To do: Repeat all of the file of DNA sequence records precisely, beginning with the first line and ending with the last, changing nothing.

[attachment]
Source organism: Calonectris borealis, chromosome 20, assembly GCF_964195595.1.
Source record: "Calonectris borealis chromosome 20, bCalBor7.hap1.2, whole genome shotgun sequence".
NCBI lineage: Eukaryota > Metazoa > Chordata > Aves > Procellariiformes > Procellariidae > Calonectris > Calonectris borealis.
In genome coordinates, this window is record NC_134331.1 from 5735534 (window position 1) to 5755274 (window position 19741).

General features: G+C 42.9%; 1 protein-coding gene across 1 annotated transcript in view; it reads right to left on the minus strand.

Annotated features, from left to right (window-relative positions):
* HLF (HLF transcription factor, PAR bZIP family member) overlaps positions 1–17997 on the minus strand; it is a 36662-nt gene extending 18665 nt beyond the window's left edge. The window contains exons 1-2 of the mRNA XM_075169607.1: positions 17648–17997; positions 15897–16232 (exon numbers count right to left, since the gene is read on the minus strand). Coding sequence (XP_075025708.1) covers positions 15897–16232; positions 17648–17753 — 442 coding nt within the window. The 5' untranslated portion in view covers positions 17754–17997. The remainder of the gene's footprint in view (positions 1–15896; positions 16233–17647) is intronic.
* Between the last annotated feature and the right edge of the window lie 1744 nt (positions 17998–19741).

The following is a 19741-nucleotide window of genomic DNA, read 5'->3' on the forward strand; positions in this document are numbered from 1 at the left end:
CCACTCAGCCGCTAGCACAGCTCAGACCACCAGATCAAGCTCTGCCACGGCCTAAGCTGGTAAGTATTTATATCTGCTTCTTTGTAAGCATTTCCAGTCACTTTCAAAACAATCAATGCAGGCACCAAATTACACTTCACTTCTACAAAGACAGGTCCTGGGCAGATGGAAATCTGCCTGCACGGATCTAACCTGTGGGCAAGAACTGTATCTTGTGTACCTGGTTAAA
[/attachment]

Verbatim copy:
Source organism: Calonectris borealis, chromosome 20, assembly GCF_964195595.1.
Source record: "Calonectris borealis chromosome 20, bCalBor7.hap1.2, whole genome shotgun sequence".
NCBI lineage: Eukaryota > Metazoa > Chordata > Aves > Procellariiformes > Procellariidae > Calonectris > Calonectris borealis.
In genome coordinates, this window is record NC_134331.1 from 5735534 (window position 1) to 5755274 (window position 19741).

General features: G+C 42.9%; 1 protein-coding gene across 1 annotated transcript in view; it reads right to left on the minus strand.

Annotated features, from left to right (window-relative positions):
* HLF (HLF transcription factor, PAR bZIP family member) overlaps positions 1–17997 on the minus strand; it is a 36662-nt gene extending 18665 nt beyond the window's left edge. The window contains exons 1-2 of the mRNA XM_075169607.1: positions 17648–17997; positions 15897–16232 (exon numbers count right to left, since the gene is read on the minus strand). Coding sequence (XP_075025708.1) covers positions 15897–16232; positions 17648–17753 — 442 coding nt within the window. The 5' untranslated portion in view covers positions 17754–17997. The remainder of the gene's footprint in view (positions 1–15896; positions 16233–17647) is intronic.
* Between the last annotated feature and the right edge of the window lie 1744 nt (positions 17998–19741).

The following is a 19741-nucleotide window of genomic DNA, read 5'->3' on the forward strand; positions in this document are numbered from 1 at the left end:
CCACTCAGCCGCTAGCACAGCTCAGACCACCAGATCAAGCTCTGCCACGGCCTAAGCTGGTAAGTATTTATATCTGCTTCTTTGTAAGCATTTCCAGTCACTTTCAAAACAATCAATGCAGGCACCAAATTACACTTCACTTCTACAAAGACAGGTCCTGGGCAGATGGAAATCTGCCTGCACGGATCTAACCTGTGGGCAAGAACTGTATCTTGTGTACCTGGTTAAA